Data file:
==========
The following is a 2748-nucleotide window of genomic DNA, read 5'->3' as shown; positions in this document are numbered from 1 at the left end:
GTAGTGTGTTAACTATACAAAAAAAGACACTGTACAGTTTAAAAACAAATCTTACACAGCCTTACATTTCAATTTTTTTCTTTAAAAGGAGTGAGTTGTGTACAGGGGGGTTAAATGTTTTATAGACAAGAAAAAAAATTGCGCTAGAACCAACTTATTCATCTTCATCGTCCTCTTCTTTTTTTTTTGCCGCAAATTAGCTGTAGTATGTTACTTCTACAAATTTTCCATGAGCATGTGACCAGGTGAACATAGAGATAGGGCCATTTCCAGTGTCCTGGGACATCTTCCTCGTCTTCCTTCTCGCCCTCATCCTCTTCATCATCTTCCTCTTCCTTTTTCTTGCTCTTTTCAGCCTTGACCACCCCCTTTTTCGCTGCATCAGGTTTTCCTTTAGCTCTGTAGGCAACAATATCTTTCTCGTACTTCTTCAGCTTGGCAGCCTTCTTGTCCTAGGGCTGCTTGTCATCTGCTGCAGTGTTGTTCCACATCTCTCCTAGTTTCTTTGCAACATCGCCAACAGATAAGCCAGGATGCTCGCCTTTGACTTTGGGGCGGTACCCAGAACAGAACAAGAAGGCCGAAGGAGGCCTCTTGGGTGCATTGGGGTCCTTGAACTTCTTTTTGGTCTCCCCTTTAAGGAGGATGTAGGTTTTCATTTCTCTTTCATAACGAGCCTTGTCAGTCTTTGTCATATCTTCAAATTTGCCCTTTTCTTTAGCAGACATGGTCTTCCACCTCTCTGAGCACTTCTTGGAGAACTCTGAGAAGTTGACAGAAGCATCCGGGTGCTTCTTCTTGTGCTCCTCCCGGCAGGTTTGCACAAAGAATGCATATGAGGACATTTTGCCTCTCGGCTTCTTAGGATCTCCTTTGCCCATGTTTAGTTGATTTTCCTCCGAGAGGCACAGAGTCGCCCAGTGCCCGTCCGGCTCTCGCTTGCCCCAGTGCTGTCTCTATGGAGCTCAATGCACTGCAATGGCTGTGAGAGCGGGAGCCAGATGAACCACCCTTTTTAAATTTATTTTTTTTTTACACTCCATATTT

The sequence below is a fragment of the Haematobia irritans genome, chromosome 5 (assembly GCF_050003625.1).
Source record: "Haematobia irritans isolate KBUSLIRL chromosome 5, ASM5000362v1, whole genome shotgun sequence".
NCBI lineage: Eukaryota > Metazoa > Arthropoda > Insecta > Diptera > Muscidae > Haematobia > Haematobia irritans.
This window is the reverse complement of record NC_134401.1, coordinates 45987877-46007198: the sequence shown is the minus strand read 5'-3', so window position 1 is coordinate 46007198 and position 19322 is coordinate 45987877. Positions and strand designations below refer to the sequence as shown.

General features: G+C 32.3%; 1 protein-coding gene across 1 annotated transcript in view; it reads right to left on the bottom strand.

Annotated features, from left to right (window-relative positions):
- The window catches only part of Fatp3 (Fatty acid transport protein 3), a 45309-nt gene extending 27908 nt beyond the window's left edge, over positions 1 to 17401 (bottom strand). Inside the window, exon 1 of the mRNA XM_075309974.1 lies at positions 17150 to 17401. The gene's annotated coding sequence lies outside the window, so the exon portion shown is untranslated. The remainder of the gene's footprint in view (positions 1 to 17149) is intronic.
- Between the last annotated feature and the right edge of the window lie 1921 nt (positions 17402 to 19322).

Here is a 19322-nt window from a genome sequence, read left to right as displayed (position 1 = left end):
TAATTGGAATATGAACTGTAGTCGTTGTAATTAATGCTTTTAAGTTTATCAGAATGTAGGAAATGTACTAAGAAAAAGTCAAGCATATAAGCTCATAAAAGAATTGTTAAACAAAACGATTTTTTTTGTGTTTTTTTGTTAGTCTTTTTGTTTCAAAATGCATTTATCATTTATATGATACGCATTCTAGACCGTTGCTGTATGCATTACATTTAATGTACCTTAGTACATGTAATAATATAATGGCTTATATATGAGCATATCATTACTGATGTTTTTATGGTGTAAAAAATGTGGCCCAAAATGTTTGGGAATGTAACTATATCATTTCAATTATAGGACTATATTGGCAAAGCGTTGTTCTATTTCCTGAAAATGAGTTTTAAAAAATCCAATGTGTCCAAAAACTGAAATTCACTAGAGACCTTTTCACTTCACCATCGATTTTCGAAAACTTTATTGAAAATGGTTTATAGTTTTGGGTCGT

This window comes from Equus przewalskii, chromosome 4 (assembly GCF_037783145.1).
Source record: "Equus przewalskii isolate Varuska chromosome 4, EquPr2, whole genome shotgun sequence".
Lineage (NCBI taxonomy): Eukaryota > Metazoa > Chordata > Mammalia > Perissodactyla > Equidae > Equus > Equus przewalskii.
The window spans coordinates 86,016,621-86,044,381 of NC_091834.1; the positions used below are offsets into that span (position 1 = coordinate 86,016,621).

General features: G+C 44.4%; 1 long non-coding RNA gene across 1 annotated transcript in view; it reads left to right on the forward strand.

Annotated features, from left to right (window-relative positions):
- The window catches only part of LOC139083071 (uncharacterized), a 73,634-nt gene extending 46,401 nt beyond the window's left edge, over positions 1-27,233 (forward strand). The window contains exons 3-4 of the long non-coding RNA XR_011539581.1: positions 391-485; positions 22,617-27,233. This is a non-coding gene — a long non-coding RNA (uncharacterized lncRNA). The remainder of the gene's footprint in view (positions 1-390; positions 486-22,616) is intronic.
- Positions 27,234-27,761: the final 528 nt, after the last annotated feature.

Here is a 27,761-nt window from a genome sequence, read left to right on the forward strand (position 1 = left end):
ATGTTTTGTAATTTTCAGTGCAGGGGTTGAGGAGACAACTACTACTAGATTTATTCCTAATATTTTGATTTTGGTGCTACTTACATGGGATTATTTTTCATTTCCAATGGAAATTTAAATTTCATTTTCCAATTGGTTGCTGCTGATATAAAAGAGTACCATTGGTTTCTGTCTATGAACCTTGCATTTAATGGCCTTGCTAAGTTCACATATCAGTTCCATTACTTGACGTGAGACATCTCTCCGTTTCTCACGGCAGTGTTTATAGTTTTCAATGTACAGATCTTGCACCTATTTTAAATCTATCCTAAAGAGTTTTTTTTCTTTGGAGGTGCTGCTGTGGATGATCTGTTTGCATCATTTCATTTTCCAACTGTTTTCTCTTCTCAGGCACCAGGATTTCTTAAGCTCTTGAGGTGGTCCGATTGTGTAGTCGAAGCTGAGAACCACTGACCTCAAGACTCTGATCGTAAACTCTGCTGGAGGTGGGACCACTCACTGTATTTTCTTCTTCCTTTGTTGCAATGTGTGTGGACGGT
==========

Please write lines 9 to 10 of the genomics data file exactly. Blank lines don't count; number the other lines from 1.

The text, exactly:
- The window catches only part of Fatp3 (Fatty acid transport protein 3), a 45309-nt gene extending 27908 nt beyond the window's left edge, over positions 1 to 17401 (bottom strand). Inside the window, exon 1 of the mRNA XM_075309974.1 lies at positions 17150 to 17401. The gene's annotated coding sequence lies outside the window, so the exon portion shown is untranslated. The remainder of the gene's footprint in view (positions 1 to 17149) is intronic.
- Between the last annotated feature and the right edge of the window lie 1921 nt (positions 17402 to 19322).